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British Medical Journal

Clinical Articles, Lead Article

Grim reaper’s walking speed measured

Men aged 70 and older can elude the Grim Reaper by walking at speeds of at least 3 miles (or 5 km) an hour, according to a study published recently in the Christmas issue of bmj.com.

The authors say that for the first time they have estimated the speed at which the Grim Reaper usually walks: about 1.8 miles per hour. He never walked faster than 3 miles per hour.

To assess his role in mortality and walking speed, a team of researchers based at Concord Hospital in Sydney, Australia analysed the walking patterns of 1,705 men aged 70 and over who were participating in The Concord Health and Ageing in Men Project (CHAMP).

The men lived in the inner city and suburbs of Sydney and they were recruited from January 2005 to June 2007. The CHAMP study included a high proportion of immigrants and only 50% of the participants were born in Australia, 20% were born in Italy and the other main countries of birth were Great Britain, Greece and China.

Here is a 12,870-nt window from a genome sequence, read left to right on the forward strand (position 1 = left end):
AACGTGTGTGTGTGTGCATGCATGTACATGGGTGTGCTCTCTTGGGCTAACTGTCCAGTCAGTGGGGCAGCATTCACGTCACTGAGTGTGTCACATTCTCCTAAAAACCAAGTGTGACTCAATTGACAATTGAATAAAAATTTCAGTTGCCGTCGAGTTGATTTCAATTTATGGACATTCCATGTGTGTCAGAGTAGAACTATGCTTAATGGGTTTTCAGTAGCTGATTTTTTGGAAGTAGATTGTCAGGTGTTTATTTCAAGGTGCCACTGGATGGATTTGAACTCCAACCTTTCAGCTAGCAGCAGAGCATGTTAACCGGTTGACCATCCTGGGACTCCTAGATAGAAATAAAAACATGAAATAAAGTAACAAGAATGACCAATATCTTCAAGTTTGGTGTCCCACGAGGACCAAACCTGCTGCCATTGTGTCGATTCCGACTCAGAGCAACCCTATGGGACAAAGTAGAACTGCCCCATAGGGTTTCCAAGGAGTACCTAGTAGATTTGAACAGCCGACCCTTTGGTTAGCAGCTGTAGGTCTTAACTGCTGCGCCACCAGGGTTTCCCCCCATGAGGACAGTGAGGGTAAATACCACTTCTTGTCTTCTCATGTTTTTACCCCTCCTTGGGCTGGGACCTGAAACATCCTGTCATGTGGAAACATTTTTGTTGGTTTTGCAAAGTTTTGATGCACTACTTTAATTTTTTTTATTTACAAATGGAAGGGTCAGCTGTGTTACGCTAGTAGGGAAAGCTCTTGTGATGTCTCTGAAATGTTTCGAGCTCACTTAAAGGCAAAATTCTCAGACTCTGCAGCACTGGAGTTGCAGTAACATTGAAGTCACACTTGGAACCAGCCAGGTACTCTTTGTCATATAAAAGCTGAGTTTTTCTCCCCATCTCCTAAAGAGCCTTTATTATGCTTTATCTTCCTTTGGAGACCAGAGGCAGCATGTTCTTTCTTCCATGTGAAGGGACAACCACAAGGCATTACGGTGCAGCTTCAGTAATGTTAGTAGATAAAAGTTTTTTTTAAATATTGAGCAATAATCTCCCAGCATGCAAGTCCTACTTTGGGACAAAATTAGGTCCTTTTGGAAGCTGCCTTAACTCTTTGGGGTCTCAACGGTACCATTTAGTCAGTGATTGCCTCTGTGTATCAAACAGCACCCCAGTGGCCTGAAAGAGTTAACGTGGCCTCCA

The researchers assessed participants’ walking speed at baseline and survival over the five-year study period.  A total of 266 deaths were observed during the follow-up. The results show that their average walking speed was 0.88 metres per second (m/s). No men with walking speeds of 1.36 m/s (3 miles or 5km per hour) or above had contact with the Grim Reaper.

Grim reaper picThe authors conclude that the results support their theory “that faster speeds are protective against mortality because fast walkers can maintain a safe distance from the Grim Reaper”.

References

1 Stanaway FF, Gnjidic D, Blyth FM, et al. How fast does the Grim Reaper walk? Receiver operating characteristics curve analysis in healthy men aged 70 and over. BMJ 2011;343:d7679. doi: 10.1136/bmj.d7679

Published on: January 10, 2012

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